wither the deplorables

The KKK doesn’t have to be in Trump’s White House to get exactly what they want

Elena Scotti/FUSION

From the moment he announced his candidacy to when the Electoral College declared him the next president of the United States, the rise of Donald Trump has been a grotesque reminder of the power of white resentment. The president-elect’s appointment of Steve Bannon, the Breitbart chairman who built a media empire around white nationalism, anti-Semitism, and rank misogyny, to a senior position in his administration is just the beginning of how we’re going to see that anger take clear political shape.

The buildout of white rage has long been a through line in modern Republican and conservative movements. But the real distinguishing feature of 2016, and the thing that Trump actively cultivated during his candidacy and now in his administration, was the steady mainstreaming of white nationalism and right-wing paranoia.

Just ask your local white supremacist.

David Duke, a former grand wizard of the Ku Klux Klan, celebrated Trump’s win last week as “one of the most exciting nights of my life,” adding that he believed white supremacists “played a huge role” in electing him.

So what happens now that their man is in the White House? This time last week I was interviewing experts on right-wing extremism and white nationalism about the future of the kinds of racist movements made bolder by Trump—with the assumption that his campaign would ultimately fail.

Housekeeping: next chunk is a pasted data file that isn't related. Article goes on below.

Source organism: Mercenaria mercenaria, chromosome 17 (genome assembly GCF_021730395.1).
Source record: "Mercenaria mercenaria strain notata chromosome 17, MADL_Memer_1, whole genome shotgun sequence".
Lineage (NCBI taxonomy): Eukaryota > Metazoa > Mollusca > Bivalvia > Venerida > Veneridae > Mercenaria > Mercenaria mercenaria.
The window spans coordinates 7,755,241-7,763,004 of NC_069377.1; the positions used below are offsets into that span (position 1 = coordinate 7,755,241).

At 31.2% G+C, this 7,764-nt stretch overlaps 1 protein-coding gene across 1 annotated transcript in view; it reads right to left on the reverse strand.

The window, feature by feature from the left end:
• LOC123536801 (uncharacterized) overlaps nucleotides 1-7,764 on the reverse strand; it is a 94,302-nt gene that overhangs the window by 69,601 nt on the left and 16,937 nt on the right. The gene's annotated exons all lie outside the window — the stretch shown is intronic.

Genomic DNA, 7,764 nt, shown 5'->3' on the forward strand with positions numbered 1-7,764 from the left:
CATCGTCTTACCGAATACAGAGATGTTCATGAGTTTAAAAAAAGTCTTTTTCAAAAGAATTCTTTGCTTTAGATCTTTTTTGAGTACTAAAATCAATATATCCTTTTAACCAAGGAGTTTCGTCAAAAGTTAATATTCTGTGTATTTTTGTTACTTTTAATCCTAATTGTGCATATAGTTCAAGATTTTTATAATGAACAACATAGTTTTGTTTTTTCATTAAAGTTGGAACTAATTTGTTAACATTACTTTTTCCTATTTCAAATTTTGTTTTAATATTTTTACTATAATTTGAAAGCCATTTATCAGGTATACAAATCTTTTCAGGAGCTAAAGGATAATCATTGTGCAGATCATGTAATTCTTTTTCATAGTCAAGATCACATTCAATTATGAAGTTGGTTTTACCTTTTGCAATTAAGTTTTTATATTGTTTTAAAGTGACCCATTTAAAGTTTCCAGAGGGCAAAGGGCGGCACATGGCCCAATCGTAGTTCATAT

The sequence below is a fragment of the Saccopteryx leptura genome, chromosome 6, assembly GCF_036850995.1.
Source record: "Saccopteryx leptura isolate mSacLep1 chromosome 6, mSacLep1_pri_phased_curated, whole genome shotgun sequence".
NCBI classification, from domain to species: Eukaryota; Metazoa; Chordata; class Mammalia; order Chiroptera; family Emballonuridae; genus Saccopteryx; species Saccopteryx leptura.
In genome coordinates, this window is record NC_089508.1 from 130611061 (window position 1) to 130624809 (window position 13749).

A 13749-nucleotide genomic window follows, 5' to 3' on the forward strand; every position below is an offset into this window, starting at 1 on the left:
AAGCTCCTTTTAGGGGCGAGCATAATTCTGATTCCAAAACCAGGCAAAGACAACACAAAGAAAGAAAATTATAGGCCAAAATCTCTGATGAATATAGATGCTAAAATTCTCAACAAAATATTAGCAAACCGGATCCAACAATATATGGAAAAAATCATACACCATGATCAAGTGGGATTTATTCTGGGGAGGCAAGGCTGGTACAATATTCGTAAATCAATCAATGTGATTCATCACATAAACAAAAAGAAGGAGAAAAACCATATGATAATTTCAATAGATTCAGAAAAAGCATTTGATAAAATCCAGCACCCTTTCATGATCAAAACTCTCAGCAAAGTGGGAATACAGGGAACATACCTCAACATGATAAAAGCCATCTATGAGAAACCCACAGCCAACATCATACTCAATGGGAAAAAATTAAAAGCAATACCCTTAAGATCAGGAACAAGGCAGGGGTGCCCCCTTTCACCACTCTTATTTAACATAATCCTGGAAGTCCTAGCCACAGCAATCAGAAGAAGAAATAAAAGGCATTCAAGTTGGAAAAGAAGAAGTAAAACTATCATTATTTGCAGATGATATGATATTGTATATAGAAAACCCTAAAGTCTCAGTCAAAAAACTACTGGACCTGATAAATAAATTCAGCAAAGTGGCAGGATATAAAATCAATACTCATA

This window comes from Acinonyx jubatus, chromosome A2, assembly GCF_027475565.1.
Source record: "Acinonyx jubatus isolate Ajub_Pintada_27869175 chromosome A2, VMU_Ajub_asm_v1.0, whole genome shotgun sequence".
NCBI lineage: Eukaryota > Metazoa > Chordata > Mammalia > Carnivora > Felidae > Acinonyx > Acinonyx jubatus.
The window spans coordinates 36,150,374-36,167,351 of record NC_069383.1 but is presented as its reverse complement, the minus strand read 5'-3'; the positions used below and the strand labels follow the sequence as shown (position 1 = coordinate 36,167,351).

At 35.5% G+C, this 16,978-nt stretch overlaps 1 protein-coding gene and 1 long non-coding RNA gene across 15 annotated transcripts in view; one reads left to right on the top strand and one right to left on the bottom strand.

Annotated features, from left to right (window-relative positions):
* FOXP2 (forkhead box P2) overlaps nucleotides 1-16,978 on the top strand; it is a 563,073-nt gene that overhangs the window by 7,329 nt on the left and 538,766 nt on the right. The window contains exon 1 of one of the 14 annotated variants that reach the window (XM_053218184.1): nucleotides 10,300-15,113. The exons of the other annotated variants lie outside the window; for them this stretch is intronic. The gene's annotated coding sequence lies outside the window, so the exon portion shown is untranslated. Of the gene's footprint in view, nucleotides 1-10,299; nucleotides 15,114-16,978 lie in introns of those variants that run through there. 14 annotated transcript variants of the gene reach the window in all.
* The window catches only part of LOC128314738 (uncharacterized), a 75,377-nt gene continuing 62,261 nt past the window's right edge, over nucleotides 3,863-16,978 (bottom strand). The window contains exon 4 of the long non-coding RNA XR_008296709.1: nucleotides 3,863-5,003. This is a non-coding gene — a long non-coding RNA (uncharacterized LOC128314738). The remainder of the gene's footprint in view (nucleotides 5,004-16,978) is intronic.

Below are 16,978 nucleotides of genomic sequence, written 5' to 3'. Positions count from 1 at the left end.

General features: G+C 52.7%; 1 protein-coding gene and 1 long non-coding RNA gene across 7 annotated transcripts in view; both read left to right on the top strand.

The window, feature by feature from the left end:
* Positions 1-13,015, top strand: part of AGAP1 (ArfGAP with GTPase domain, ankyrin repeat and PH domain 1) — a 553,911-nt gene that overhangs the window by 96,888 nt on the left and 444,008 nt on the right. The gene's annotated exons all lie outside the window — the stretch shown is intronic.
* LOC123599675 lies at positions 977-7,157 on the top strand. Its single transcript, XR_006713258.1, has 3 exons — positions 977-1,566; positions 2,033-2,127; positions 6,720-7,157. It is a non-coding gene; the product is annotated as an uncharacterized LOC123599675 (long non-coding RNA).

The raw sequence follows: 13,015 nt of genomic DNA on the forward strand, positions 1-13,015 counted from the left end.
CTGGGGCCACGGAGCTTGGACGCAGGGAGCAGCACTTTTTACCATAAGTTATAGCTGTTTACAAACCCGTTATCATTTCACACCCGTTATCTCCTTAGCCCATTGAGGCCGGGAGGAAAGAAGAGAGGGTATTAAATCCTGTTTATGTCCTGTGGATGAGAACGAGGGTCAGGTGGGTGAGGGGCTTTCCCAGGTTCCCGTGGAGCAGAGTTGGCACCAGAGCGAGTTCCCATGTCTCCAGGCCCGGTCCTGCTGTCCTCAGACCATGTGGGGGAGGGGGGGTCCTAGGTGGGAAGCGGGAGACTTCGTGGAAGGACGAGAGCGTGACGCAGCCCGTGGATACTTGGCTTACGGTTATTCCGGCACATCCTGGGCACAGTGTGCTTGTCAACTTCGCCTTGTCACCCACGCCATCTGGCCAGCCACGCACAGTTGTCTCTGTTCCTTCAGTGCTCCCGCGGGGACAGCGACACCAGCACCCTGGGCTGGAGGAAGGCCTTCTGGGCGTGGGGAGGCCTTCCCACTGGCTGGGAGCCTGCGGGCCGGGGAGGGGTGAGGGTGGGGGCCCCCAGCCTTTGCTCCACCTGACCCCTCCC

But Trump didn’t fail, and so we talked again after the election to reexamine these questions now that a white supremacist sympathizer will be in White House in 2017.

The creep of white nationalism in 2016, how it happened and what it looked like, was obvious enough: Trump announced his campaign by calling Mexican immigrants “rapists” and “murderers,” he stumped on Nixon-style dog whistles about “law and order” and “inner cities,” he pledged to ban Muslim immigrants from entering the country, and—particularly in the final weeks before the election—he routinely borrowed anti-Semitic talking points about “international banks” that “plot the destruction of U.S. sovereignty” from what sounded like either InfoWars or The Protocols of the Elders of Zion or both.

“With this presidential election cycle, we’ve had, through Donald Trump’s campaign for an example, from the very beginning, policies and campaign platform positions that basically are fantasies of the white nationalist movement,” said Ryan Lenz, the editor of the South Poverty Law Center’s Hatewatch blog. “The foot soldiers in the white supremacist and white nationalist movements have openly said that… they’re calling for revolt, revolution, conflict, and everything else. Now whether that comes to pass remains to be seen.”

Richard Spencer, the head of a white nationalist think tank called the National Policy Institute, seemed to agree in an interview with The Huffington Post: “Trump has unleashed forces―forces much bigger than he is―that simply can’t be put back into the bottle.”